Call them "death panels" or not, a government that needs to cut costs will limit what it spends on health care, especially on people nearing the end of life. Medical "ethicists" have long lamented that too much money is spent in the last several months of life. Given the premise that it's government's job to pay, it's only natural that some bureaucrat will decide that 80-year-olds shouldn't get hip replacements.
True, surveys show that most Brits and Canadians like their free health care. But Dr. David Gratzer notes that most people surveyed aren't sick. Gratzer is a Canadian who also liked Canada's government health care -- until he started treating patients.
More than a million Canadians say they can't find a family doctor. Some towns hold lotteries to determine who gets to see one. In Norwood, Ontario, my TV producer watched as the town clerk pulled four names out of a big box and then telephoned the lucky winners. "Congratulations! You get to see a doctor this month."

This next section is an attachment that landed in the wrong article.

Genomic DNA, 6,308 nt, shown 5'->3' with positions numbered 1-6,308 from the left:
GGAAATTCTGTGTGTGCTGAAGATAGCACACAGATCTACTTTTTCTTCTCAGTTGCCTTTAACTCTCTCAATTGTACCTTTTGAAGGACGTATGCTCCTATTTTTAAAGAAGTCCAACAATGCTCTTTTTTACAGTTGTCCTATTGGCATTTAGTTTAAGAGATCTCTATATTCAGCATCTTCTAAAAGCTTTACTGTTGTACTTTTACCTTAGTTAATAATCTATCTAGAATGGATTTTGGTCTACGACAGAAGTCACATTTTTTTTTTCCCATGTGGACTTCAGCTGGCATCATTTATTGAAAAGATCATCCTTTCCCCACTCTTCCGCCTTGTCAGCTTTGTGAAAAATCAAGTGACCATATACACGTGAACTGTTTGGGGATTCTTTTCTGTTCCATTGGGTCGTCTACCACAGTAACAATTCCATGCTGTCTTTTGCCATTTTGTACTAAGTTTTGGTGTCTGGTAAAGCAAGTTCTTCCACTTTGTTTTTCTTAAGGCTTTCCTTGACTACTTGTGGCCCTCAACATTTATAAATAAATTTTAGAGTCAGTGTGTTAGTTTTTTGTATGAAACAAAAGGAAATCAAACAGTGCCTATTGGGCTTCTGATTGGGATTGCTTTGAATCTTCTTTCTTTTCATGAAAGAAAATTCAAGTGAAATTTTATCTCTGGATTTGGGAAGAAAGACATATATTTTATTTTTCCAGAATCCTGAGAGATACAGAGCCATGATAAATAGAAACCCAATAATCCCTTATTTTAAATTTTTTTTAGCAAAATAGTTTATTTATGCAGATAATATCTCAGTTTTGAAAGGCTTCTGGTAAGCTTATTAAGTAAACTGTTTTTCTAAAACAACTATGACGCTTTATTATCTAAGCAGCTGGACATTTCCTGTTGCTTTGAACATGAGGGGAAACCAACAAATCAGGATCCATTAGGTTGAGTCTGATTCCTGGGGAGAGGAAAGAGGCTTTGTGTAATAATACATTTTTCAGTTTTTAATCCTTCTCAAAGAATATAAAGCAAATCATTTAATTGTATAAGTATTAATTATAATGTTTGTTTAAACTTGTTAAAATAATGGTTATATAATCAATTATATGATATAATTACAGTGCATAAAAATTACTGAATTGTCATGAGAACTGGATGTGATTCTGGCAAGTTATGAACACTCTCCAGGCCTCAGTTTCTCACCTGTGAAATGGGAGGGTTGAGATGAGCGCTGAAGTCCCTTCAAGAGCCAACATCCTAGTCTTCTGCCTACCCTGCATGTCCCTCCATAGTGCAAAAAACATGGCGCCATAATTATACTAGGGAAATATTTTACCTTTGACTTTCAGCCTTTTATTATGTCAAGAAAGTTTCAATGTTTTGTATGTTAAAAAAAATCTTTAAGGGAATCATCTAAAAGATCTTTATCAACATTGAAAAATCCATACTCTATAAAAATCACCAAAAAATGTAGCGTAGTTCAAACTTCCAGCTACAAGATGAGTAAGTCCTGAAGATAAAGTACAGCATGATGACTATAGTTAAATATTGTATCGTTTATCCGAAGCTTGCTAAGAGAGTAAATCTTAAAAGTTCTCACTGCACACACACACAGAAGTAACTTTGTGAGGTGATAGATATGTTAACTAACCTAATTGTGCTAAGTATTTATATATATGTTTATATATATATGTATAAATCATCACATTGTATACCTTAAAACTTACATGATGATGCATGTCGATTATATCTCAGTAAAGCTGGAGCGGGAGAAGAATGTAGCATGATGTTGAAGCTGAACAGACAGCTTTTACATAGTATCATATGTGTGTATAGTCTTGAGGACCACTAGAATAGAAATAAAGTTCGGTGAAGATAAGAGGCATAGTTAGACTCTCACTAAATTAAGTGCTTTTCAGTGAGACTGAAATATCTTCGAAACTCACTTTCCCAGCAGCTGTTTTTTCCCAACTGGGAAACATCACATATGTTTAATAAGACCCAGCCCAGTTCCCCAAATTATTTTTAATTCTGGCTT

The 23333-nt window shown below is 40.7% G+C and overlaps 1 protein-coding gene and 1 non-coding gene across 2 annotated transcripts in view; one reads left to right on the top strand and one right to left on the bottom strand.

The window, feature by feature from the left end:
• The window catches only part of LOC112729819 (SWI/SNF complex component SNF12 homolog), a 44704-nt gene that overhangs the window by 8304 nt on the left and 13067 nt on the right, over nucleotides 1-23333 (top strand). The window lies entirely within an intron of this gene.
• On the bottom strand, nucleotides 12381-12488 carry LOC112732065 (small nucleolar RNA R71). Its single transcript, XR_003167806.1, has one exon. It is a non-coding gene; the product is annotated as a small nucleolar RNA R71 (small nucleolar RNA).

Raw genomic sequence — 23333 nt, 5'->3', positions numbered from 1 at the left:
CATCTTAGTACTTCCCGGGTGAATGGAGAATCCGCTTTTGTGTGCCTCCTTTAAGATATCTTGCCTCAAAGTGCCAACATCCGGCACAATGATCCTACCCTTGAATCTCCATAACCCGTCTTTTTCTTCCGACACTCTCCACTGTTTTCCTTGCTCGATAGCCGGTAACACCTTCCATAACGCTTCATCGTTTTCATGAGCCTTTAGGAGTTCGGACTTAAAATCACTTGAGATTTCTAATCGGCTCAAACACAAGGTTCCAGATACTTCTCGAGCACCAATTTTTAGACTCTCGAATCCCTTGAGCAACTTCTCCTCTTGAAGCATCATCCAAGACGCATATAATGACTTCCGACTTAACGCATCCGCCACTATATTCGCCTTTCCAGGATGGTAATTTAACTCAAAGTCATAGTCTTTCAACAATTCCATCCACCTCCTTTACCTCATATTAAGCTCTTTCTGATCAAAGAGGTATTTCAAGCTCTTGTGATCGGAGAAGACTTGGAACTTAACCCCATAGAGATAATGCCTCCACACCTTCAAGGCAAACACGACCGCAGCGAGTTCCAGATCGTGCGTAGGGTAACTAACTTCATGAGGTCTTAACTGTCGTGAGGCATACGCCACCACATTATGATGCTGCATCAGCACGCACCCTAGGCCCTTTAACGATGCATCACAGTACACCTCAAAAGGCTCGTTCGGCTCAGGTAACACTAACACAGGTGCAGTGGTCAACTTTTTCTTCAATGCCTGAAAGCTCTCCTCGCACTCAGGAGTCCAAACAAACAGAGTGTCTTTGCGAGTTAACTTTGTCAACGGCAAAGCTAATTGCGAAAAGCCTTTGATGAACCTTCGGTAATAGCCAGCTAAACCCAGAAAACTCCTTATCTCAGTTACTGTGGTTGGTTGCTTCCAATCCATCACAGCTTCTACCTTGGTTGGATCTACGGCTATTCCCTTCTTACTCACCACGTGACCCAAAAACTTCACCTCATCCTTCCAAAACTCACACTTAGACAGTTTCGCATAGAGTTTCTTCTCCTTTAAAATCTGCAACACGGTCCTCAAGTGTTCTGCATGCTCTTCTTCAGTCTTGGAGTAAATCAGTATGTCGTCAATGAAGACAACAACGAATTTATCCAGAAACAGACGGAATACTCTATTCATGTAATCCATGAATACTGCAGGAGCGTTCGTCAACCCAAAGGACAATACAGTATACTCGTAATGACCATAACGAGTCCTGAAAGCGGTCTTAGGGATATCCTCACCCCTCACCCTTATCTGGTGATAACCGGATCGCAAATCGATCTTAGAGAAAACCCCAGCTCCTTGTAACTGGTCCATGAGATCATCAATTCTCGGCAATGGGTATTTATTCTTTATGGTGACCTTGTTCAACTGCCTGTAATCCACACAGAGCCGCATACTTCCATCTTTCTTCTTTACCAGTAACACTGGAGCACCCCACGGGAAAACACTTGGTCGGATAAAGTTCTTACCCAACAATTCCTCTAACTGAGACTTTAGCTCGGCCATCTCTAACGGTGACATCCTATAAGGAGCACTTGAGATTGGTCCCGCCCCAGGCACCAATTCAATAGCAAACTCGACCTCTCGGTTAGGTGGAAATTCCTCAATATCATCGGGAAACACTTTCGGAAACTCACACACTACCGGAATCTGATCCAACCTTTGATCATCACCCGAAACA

Think the wait in an American emergency room is bad? In Canada, the average wait is 23 hours. Sometimes they can't even get heart attack victims into the ICU.
That's where we're headed unless Obamacare is repealed. But that's not nearly enough. Contrary to what some Republicans say, we didn't have a free medical market before Obama came to power. We had a system that limited competition through occupational licensing, FDA rules and other government intrusions, while stimulating demand through tax-favored employer-based "insurance," Medicare and Medicaid.
If we want affordable and cutting-edge health care, there's only one approach that will work: open competition. That means eliminating both bureaucratic obstacles and corporate privileges. Only free markets can give us innovation at the lowest possible cost.
Of course, that also means consumers should spend their own money on health care, limiting insurance to catastrophic expenses. Americans don't want to hear it. But that's the truth.
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